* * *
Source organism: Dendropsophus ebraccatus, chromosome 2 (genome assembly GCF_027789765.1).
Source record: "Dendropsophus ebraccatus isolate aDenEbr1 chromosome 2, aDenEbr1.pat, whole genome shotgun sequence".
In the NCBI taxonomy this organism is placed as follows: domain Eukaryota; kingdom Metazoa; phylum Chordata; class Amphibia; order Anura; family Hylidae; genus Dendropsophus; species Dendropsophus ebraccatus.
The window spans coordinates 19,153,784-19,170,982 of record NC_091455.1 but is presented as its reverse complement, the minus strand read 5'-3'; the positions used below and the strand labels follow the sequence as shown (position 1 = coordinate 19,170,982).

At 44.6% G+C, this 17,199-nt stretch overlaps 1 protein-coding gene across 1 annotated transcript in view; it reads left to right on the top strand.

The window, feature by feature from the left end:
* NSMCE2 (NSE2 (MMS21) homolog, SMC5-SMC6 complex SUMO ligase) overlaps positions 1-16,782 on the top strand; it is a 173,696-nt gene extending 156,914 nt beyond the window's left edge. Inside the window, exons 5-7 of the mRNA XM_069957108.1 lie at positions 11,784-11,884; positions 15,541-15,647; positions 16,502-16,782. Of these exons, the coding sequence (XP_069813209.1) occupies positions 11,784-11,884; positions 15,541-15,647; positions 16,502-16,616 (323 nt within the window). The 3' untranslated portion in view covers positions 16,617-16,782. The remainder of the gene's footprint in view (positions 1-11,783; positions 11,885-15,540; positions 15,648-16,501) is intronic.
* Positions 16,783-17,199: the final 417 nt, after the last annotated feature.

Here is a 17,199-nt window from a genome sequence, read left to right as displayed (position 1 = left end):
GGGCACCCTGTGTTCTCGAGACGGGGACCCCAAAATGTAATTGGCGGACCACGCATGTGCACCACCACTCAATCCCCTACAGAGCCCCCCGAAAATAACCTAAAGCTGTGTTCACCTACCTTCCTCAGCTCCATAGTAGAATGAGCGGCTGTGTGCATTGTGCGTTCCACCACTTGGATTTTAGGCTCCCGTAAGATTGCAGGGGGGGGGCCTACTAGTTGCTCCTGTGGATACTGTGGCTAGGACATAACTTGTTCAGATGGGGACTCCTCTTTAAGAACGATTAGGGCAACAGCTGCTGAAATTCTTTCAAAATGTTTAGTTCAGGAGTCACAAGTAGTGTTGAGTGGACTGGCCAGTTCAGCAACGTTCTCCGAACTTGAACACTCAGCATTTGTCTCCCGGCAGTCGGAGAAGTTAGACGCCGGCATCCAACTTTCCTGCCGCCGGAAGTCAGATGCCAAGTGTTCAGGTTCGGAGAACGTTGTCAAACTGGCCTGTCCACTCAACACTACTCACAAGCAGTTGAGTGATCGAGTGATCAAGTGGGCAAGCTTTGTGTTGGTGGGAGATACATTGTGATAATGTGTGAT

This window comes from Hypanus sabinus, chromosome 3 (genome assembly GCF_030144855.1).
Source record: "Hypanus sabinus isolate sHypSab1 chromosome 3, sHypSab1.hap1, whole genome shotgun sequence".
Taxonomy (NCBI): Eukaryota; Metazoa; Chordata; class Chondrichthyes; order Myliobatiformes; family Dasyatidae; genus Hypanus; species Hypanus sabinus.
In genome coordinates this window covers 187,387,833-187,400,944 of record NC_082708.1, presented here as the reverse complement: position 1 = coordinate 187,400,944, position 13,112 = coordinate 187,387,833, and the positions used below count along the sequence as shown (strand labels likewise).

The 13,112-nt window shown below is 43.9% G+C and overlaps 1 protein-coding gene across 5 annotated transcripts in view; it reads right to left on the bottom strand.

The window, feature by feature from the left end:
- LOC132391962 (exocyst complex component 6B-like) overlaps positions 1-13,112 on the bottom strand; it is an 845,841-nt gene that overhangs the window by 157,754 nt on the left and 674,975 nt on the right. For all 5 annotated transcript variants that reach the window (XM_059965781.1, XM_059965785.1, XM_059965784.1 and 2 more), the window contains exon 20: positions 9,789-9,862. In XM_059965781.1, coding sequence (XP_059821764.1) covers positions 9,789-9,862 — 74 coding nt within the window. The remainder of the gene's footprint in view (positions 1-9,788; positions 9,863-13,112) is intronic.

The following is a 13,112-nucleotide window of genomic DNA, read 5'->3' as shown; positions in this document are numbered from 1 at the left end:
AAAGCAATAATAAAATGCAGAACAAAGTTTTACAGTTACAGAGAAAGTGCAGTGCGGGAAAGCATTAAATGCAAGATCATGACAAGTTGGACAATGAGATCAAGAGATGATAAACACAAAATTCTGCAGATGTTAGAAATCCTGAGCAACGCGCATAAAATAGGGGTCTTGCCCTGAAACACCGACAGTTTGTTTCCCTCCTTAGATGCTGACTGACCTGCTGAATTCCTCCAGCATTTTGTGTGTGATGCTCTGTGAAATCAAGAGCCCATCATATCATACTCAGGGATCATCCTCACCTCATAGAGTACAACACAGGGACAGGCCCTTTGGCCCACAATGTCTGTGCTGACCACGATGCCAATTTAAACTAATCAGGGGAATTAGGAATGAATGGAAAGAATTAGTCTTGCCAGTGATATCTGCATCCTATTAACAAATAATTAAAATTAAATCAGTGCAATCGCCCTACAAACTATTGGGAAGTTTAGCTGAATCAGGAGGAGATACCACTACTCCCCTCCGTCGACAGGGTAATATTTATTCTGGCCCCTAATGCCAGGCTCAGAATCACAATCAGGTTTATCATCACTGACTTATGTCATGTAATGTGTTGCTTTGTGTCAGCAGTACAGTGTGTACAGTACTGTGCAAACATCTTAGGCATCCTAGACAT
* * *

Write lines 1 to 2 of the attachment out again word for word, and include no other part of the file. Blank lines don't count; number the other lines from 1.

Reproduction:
Source organism: Dendropsophus ebraccatus, chromosome 2 (genome assembly GCF_027789765.1).
Source record: "Dendropsophus ebraccatus isolate aDenEbr1 chromosome 2, aDenEbr1.pat, whole genome shotgun sequence".